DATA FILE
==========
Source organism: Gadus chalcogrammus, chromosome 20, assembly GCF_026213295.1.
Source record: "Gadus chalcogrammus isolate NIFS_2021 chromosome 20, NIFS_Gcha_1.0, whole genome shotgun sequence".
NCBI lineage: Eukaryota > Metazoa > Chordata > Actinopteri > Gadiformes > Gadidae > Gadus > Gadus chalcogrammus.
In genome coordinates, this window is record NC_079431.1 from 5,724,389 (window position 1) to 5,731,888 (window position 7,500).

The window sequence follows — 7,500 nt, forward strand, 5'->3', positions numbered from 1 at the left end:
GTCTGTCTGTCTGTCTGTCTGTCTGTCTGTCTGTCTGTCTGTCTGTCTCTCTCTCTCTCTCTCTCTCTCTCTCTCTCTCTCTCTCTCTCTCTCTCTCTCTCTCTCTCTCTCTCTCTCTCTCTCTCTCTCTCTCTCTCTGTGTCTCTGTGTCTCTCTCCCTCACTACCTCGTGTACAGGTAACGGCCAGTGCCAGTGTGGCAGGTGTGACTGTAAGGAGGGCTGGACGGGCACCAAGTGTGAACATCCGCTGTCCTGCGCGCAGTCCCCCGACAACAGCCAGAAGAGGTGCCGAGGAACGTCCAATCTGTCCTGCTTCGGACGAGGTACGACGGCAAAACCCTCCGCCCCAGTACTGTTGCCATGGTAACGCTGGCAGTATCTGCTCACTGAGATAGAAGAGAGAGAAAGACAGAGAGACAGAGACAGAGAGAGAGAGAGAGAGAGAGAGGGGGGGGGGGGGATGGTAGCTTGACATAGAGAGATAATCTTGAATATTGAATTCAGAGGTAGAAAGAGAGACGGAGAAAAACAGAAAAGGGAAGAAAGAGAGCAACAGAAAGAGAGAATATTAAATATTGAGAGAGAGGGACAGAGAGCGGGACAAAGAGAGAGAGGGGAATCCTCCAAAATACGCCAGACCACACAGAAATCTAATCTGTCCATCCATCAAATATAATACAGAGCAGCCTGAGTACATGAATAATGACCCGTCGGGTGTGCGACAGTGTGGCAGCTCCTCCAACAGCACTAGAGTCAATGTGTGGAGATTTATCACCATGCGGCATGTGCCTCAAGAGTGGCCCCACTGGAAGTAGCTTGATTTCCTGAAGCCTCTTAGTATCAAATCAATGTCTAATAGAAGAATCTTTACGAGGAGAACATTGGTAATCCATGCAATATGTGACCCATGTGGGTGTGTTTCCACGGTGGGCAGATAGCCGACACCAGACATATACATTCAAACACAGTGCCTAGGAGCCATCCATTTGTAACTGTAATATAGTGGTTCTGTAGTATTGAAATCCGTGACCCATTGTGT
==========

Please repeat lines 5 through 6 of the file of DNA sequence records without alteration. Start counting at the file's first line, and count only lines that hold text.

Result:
The window sequence follows — 7,500 nt, forward strand, 5'->3', positions numbered from 1 at the left end:
GTCTGTCTGTCTGTCTGTCTGTCTGTCTGTCTGTCTGTCTGTCTGTCTCTCTCTCTCTCTCTCTCTCTCTCTCTCTCTCTCTCTCTCTCTCTCTCTCTCTCTCTCTCTCTCTCTCTCTCTCTCTCTCTCTCTCTCTCTGTGTCTCTGTGTCTCTCTCCCTCACTACCTCGTGTACAGGTAACGGCCAGTGCCAGTGTGGCAGGTGTGACTGTAAGGAGGGCTGGACGGGCACCAAGTGTGAACATCCGCTGTCCTGCGCGCAGTCCCCCGACAACAGCCAGAAGAGGTGCCGAGGAACGTCCAATCTGTCCTGCTTCGGACGAGGTACGACGGCAAAACCCTCCGCCCCAGTACTGTTGCCATGGTAACGCTGGCAGTATCTGCTCACTGAGATAGAAGAGAGAGAAAGACAGAGAGACAGAGACAGAGAGAGAGAGAGAGAGAGAGAGGGGGGGGGGGGGATGGTAGCTTGACATAGAGAGATAATCTTGAATATTGAATTCAGAGGTAGAAAGAGAGACGGAGAAAAACAGAAAAGGGAAGAAAGAGAGCAACAGAAAGAGAGAATATTAAATATTGAGAGAGAGGGACAGAGAGCGGGACAAAGAGAGAGAGGGGAATCCTCCAAAATACGCCAGACCACACAGAAATCTAATCTGTCCATCCATCAAATATAATACAGAGCAGCCTGAGTACATGAATAATGACCCGTCGGGTGTGCGACAGTGTGGCAGCTCCTCCAACAGCACTAGAGTCAATGTGTGGAGATTTATCACCATGCGGCATGTGCCTCAAGAGTGGCCCCACTGGAAGTAGCTTGATTTCCTGAAGCCTCTTAGTATCAAATCAATGTCTAATAGAAGAATCTTTACGAGGAGAACATTGGTAATCCATGCAATATGTGACCCATGTGGGTGTGTTTCCACGGTGGGCAGATAGCCGACACCAGACATATACATTCAAACACAGTGCCTAGGAGCCATCCATTTGTAACTGTAATATAGTGGTTCTGTAGTATTGAAATCCGTGACCCATTGTGT